Now that I’ve introduced you to the overall thrust of the book, I want to make a few notes before proceeding: 1.) Since I was in my early teens, I’ve been interested in religion and spirituality from an academic and intellectual perspective, including Buddhism (although Wright quotes a Buddhist with saying if you try to intellectualize not-self and emptiness, instead of experiencing it, your head will explode); 2.) I feel like Buddhism more aligns with my feelings about the world, and specifically, Thich Nhat Hanh’s book, The Heart of the Buddha’s Teaching: Transforming Suffering into Peace, Joy, and Liberation was instrumental to my understanding of Buddhism; 3.) My ideology already predisposes me to the idea of liberation; intellectually, I’m an anarchist, and more practically speaking, a libertarian who believes in the “peace, joy and liberation” made possible by human cooperation via free markets, trade, and breaking down all barriers and hierarchies to that cooperation, so, a tradition that emphasizes personal liberation, which extends to benefits for all of humanity, was always going to be appealing to me; and 4.) I quite literally read Wright’s book all day today, and am trying to synthesize major themes. As such, please excuse any blunders I may make in my synthesizing what Wright was himself synthesizing and trying to convey.

If everything I said before my notes was confusing, I think Wright sums it up beautifully on page 33 of the hardcover edition, “This is a reminder that natural selection didn’t design your mind to see the world clearly; it designed your mind to have perceptions and beliefs that would help take care of your genes.”

We’re basically just a vehicle for our genes, and natural selection’s modus operandi is to ensure the vehicle safely enters the garage of the next generation, as it were. This has its advantages, obviously, such as ensuring I exist (notwithstanding the use of “I” there), but it also has its disadvantages, especially in the modern where were much of the advantages engendered over generations by natural selection are obsolete and yet still operational, and this is how you get suffering, the Buddhists would suggest.

One of the most pervasive things we do as humans, which I think will elucidate what Wright is talking about and how Buddhism can help, is that humans tend to ascribe our negative behavior to situational (we think of ourselves as good people with a strong moral core, so if we’re off track, it’s situational), and we think of the behavior of others as dispositional (they must lack a weak moral core of some sort, and situational factors are not considered). This extends to those we have close friendships with: if someone we are friends with is acting negatively, we rationalize away any notion of disposition and ascribe it to situational. We are good at rationalizing … because of natural selection! We need that narrative to make sense in our heads. Buddhism can help us with empathy and compassion.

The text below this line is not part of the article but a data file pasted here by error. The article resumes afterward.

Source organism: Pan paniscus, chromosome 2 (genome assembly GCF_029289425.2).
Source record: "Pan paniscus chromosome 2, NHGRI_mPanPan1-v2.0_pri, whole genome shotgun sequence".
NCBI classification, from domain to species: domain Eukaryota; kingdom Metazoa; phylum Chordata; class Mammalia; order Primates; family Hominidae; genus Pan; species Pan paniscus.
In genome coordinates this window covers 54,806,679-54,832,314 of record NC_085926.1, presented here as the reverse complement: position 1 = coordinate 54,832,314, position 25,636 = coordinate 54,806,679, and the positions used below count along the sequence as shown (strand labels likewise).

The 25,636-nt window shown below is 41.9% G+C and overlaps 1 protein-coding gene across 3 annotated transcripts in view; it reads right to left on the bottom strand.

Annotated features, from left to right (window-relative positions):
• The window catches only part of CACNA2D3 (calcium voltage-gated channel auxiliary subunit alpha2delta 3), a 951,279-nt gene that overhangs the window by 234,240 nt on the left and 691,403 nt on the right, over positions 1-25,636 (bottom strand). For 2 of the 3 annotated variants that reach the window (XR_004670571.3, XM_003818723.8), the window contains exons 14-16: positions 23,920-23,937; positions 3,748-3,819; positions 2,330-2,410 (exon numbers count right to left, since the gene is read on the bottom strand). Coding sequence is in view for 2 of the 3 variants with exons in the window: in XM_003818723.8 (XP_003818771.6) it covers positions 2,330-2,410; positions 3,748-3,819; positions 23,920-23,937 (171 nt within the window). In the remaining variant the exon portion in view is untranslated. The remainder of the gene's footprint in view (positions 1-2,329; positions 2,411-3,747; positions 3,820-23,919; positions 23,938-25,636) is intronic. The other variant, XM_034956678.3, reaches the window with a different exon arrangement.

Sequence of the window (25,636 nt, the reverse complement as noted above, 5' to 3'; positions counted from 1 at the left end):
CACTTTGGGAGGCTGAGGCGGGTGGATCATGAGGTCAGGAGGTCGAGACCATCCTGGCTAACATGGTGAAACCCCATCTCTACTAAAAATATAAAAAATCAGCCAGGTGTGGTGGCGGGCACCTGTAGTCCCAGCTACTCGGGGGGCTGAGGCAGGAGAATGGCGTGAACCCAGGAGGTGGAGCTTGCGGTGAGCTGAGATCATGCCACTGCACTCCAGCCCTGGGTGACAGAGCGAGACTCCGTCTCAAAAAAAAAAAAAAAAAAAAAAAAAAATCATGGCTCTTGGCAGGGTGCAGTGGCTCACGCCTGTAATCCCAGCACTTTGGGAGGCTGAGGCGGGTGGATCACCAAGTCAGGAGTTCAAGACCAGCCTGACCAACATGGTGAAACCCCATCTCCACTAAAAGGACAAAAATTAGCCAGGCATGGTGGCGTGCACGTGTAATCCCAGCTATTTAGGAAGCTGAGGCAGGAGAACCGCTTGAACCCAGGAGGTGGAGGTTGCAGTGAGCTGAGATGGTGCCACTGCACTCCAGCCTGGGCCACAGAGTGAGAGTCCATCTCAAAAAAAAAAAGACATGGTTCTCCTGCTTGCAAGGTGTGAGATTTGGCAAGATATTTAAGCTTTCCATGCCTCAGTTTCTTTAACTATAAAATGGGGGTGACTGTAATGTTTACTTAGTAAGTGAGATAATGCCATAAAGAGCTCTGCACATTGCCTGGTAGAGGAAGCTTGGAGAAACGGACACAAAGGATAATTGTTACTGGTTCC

I also particularly like how Wright undergirds his argument that Buddhism is true through both presenting psychological and brain science studies showing how our brains are wired to distort reality for us, and his own experience with meditation, which hasn’t always been fruitful. In other words, I think it’s refreshing and enlightening that unlike other popular social science, philosophy, religious and spiritual books, Wright isn’t pretending he found the capital T Truth through one meditation retreat and is now relaying it us. He is not pretending to have all of the answers. Rather, he had some transformative moments through mindfulness meditation, but also feels like he still is guided by the illusion that is the world in other moments. The truth of Buddhism isn’t to suggest a panacea (yes, yes, I know nirvana) through mindfulness meditation, but I think, that getting on the journey toward nirvana is itself positive and fruitful. Because it is the truth, as buoyed by evolutionary psychology and other psychological studies and our scientific understanding of the brain.

In short, I think Wright achieved his aim to prove the truth of Buddhism, and how science and philosophy show us the path forward via meditation to a clearer enlightenment. If you have any interest in this subject, and no matter how you’re approaching it with religious, spiritual, philosophical, scientific, or ideological intrigue, I think you will fill find much to appreciate about Wright’s book. And I should say, it is accessible despite being so heavy in all of those aforementioned fields of study and understanding. He’s a smart guy, to be sure, but he’s also accessible in the way the best popular science writers are: he doesn’t take himself too seriously, but he takes his subject very seriously.